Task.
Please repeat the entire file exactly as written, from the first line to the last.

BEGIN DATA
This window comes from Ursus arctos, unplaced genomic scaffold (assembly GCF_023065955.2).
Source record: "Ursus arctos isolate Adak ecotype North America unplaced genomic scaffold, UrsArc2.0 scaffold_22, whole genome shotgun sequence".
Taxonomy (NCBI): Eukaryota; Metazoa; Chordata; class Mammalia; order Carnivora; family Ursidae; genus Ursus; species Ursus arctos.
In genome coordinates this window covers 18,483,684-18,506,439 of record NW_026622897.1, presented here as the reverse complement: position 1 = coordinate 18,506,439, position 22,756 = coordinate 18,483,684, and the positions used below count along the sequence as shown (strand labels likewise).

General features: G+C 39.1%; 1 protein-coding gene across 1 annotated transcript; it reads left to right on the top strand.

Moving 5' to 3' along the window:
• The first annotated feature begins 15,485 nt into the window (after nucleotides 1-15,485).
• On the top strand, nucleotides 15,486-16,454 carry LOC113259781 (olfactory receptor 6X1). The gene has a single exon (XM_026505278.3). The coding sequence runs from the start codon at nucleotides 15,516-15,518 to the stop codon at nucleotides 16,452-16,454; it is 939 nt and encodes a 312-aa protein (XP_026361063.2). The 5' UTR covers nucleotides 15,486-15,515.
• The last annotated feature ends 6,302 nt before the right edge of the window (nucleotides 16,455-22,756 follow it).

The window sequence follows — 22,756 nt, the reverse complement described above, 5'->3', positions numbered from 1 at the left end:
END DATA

This window comes from Ursus arctos, unplaced genomic scaffold (assembly GCF_023065955.2).
Source record: "Ursus arctos isolate Adak ecotype North America unplaced genomic scaffold, UrsArc2.0 scaffold_22, whole genome shotgun sequence".
Taxonomy (NCBI): Eukaryota; Metazoa; Chordata; class Mammalia; order Carnivora; family Ursidae; genus Ursus; species Ursus arctos.
In genome coordinates this window covers 18,483,684-18,506,439 of record NW_026622897.1, presented here as the reverse complement: position 1 = coordinate 18,506,439, position 22,756 = coordinate 18,483,684, and the positions used below count along the sequence as shown (strand labels likewise).

General features: G+C 39.1%; 1 protein-coding gene across 1 annotated transcript; it reads left to right on the top strand.

Moving 5' to 3' along the window:
• The first annotated feature begins 15,485 nt into the window (after nucleotides 1-15,485).
• On the top strand, nucleotides 15,486-16,454 carry LOC113259781 (olfactory receptor 6X1). The gene has a single exon (XM_026505278.3). The coding sequence runs from the start codon at nucleotides 15,516-15,518 to the stop codon at nucleotides 16,452-16,454; it is 939 nt and encodes a 312-aa protein (XP_026361063.2). The 5' UTR covers nucleotides 15,486-15,515.
• The last annotated feature ends 6,302 nt before the right edge of the window (nucleotides 16,455-22,756 follow it).

The window sequence follows — 22,756 nt, the reverse complement described above, 5'->3', positions numbered from 1 at the left end: